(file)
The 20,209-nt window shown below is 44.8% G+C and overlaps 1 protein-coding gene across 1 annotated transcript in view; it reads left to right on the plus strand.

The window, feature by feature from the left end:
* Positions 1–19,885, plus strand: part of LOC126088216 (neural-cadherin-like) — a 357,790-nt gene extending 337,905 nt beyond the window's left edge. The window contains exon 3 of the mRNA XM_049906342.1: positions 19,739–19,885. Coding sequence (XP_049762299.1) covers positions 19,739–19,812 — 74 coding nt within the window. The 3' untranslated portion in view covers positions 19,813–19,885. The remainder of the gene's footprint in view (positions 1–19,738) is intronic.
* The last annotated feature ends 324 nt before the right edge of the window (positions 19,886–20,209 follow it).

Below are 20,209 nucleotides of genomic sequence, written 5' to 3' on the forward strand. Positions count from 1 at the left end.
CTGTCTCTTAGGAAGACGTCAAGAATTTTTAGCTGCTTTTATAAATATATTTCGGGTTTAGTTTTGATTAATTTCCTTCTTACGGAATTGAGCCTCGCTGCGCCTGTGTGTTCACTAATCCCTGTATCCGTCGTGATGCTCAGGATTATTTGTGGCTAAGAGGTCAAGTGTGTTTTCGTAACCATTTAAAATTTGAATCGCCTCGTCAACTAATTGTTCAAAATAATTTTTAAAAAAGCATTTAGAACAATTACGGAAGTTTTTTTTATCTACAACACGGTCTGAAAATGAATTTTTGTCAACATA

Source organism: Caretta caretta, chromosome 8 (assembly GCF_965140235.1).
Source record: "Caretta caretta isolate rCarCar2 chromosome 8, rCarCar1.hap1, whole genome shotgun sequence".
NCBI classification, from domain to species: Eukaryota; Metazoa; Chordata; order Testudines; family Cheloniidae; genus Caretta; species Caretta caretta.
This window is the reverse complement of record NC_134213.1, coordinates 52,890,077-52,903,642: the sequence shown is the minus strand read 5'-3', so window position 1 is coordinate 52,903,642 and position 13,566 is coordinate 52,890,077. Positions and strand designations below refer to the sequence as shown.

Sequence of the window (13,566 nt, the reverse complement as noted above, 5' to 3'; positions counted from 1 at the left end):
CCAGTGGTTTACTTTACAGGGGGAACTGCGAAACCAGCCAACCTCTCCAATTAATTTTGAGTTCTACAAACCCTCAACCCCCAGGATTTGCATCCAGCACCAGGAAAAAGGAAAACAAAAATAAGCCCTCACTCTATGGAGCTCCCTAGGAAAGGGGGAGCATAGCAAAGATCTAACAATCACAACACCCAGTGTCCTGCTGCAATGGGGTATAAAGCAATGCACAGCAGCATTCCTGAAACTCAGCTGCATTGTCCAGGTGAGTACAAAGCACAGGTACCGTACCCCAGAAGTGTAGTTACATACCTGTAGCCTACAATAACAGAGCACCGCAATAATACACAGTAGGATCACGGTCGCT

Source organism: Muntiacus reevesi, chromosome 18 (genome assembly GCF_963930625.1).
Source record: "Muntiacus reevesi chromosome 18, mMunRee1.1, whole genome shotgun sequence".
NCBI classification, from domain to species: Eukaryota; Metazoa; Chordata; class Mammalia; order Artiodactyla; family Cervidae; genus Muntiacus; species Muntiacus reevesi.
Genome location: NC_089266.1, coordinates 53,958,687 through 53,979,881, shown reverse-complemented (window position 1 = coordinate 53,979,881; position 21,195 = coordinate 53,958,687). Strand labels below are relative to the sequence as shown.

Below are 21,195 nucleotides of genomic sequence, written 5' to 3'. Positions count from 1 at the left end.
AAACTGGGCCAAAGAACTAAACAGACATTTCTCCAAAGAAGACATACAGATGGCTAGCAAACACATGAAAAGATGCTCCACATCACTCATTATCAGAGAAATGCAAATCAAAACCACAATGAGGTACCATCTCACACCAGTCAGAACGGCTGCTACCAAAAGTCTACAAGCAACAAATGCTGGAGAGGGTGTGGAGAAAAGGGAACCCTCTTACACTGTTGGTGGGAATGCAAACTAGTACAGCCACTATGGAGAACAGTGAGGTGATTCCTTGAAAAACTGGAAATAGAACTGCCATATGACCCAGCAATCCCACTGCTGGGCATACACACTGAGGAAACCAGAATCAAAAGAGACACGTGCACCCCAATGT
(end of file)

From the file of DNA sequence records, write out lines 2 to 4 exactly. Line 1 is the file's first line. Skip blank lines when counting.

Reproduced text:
The window, feature by feature from the left end:
* Positions 1–19,885, plus strand: part of LOC126088216 (neural-cadherin-like) — a 357,790-nt gene extending 337,905 nt beyond the window's left edge. The window contains exon 3 of the mRNA XM_049906342.1: positions 19,739–19,885. Coding sequence (XP_049762299.1) covers positions 19,739–19,812 — 74 coding nt within the window. The 3' untranslated portion in view covers positions 19,813–19,885. The remainder of the gene's footprint in view (positions 1–19,738) is intronic.
* The last annotated feature ends 324 nt before the right edge of the window (positions 19,886–20,209 follow it).